In my exchange with Vox, I've used the gloss TENS to stand for the 'Theory of Evolution by Natural Selection.' But it would be a mistake to think that evolutionary theory as a whole is defined exclusively this way.

John Wilkins, as is his habit, says much that it thought-provoking in a survey of speciation theories. He's even provided a graphic to make sense of the relative emphasis of each.




Vox’s characteristic skepticism regarding TENS’s ability to lead to testable predictions has been well-noted, but in this post he actually sticks his neck out with respect to the Miller presentation that I posted about earlier here. As you may recall, Miller presented the evidence that human chromosome #2 was produced by the fusion of two separate chromosomes, and argued that the existence of this telomeric event was a testable prediction. Vox, who wants to characterize such claims as ad hoc (or, as he puts it, ‘backtesting’) is not merely skeptical, but incredulous:

"Scott's example is the work done by Dr. Ken Miller, who posits the rather bizarre notion that evolution is not only busy creating new species by natural selection, but also making testable predictions. This prediction - for which he shows no evidence of having been made prior to the test - is that "the common ancestor had 48 chromosomes (24 pairs) and humans carry a fused chromosome; or ancestor had 23 pairs and apes carry a split chromosome."

Well, Vox, ask and ye shall receive. It turns out that the original prediction of interest was not based on genomic data (which did not exist back in the 1970's) but on perceived similarities in banding patterns between primate chromosomes. It was easy to determine significant homology in many of the chromosomes compared on the basis of those banding patterns alone. However, this alleged similarity did not address the fact that humans and the other great apes differed in the number of chromosomes.

(Hmmmm---what scenario could explain the difference in chromosome number, and yet be consistent with that working hypothesis of common descent?)

To the best of my knowledge, the first suggestion that human chromosome #2 might’ve been produced by the fusion of two chromosomes which exist separately in chimps was made in a paper "Comparaison de la structure fine des chromatides d'Homo sapiens et de Pan troglodytes" by LeJeune, Dutrrilaux, Rethore and Prieur which appeared in 1973. I don’t have the original, but the abstract for that paper can be seen here.*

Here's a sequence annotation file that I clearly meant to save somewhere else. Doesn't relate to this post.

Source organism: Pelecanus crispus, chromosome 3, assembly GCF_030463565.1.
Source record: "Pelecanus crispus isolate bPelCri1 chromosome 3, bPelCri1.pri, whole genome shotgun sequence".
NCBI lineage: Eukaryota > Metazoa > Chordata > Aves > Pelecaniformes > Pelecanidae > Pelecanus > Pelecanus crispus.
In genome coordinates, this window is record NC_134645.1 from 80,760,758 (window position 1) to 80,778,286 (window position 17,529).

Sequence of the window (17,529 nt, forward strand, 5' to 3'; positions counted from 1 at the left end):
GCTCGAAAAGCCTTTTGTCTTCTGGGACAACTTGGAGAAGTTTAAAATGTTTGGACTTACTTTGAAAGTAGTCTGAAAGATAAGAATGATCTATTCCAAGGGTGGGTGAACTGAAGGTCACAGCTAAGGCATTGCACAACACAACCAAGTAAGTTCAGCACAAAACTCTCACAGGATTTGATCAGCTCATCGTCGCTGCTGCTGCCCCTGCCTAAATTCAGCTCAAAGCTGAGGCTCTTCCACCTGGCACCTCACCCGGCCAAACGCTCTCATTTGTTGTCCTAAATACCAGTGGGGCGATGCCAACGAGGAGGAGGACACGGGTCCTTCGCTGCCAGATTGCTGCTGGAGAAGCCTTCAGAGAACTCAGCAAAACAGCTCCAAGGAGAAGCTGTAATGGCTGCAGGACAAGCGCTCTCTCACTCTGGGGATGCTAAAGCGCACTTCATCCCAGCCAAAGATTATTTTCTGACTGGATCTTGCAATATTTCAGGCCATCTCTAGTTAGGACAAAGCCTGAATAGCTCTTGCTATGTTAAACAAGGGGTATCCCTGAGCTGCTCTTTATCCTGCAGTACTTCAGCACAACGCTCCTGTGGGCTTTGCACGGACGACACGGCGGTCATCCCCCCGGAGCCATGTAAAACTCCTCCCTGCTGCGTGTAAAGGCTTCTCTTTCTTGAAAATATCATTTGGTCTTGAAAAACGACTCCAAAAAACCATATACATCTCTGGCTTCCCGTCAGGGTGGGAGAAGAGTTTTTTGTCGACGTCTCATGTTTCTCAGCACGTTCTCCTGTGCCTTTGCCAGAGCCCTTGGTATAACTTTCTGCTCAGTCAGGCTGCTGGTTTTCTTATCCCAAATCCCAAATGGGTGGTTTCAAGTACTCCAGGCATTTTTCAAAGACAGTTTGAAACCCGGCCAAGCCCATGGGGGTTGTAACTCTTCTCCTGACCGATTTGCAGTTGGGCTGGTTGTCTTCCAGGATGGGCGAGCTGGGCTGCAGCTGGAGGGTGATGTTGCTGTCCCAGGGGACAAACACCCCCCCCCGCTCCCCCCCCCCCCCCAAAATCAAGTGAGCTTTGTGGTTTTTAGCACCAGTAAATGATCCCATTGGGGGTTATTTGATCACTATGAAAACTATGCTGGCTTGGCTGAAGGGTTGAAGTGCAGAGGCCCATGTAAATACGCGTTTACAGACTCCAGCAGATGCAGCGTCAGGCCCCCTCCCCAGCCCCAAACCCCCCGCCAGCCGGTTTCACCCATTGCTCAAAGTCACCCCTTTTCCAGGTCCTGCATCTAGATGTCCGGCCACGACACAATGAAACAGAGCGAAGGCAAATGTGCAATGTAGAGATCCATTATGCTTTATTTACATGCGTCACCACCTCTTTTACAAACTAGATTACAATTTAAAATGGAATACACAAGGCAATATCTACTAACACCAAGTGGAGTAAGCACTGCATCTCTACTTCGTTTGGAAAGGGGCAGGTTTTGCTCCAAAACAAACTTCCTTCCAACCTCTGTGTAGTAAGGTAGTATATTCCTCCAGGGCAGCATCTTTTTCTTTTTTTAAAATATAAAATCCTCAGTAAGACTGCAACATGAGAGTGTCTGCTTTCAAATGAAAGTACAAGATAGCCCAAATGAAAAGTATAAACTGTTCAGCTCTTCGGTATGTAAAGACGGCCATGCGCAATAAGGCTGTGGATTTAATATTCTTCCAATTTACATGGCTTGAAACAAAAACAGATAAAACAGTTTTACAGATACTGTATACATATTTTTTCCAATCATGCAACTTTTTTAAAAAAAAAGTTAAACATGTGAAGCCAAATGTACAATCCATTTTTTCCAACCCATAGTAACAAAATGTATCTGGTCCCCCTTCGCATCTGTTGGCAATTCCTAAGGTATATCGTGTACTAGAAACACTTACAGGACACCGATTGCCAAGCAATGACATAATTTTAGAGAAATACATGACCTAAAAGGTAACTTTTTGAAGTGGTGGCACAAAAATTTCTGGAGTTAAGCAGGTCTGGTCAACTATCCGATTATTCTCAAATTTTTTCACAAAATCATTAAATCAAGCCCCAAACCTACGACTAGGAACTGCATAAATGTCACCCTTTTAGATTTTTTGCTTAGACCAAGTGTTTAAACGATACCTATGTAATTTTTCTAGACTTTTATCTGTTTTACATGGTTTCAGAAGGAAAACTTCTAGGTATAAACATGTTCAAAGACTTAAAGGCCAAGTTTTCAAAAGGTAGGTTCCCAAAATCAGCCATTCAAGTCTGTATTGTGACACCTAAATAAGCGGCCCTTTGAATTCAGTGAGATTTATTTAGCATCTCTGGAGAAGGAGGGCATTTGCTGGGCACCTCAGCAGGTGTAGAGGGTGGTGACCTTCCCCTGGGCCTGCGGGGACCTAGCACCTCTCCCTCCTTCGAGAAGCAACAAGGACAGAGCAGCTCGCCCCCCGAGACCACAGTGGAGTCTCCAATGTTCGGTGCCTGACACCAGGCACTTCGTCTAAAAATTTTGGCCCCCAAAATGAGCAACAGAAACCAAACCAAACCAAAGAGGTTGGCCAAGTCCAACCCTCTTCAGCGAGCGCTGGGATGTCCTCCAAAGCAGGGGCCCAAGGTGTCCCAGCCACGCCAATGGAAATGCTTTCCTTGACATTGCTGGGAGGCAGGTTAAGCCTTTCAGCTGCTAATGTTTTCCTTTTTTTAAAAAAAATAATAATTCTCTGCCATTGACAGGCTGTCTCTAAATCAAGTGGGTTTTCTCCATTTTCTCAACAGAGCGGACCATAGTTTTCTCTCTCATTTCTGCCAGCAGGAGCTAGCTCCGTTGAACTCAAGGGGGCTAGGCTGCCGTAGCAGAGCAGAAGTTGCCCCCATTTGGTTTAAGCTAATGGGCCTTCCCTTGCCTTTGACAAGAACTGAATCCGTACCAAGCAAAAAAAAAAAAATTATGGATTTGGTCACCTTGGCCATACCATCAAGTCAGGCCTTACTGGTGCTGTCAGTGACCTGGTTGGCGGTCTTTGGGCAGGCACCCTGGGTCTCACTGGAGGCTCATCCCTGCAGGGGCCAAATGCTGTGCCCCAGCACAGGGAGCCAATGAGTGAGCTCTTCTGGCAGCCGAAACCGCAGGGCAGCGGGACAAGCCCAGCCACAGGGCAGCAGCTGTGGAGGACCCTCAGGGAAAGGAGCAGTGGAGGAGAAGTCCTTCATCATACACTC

Now, what should be mentioned to the non-specialist is that this was a fairly daring proposal back in 1973. Relatively few examples of what were called Robertsonian translocations were known at the time, and virtually none involving telomeres----whose well-known role as a buffer against copying mistakes during cell division had led to their being regarded as ultra-stable structures, the sort of chromosomal chunk least likely to recombine or fuse with another. As Holmquist and Dansis (1979) remarked, events like telomeric fusion were considered "discordant with classical cytogenetic theories, which assume all chromosome rearrangements to require at least two breaks, and consider centromeres and telomeres as immutable structures rather than structures determined by mutable DNA sequences."

In that context, we can appreciate the boldness of the 1973 paper. The scientists who made it were specialists in the effects of such events on human chromosome, and they were justifiably confident in their ability to interpret banding patterns: the lead scientist on that paper, Jerome LeJeune, was the discoverer of trisomy-21 (Down’s Syndrome). Nevertheless, as this pointed critique of an ID enthusiast notes, the inference of an event of telomeric fusion was not in itself evidence for common descent: "It’s the sequence, not the fusion, that tells us of our relatedness."

Quite so—and it was ultimately the completion of that sequence in the Chimpanzee Genome Project that provided us with the high level of detail needed to either falsify or confirm the original speculative hypothesis, which (if true) predicted that telomeric signatures would be identified. The identification of the telomeres within human chromosome #2 (the fulfillment of said prediction) was made in 1991 and summarized here.

Note the beautiful convergence over time of completely separate research programs!Cytogeneticists, prompted by evolutionary theory, provided the scientific community with a testable hypothesis. Molecular biologists put that hypothesis to test with genomic data, which not only confirmed the hypothesis (the fusion event) but provided powerful evidence for a recent common ancestor for Homo and Pan.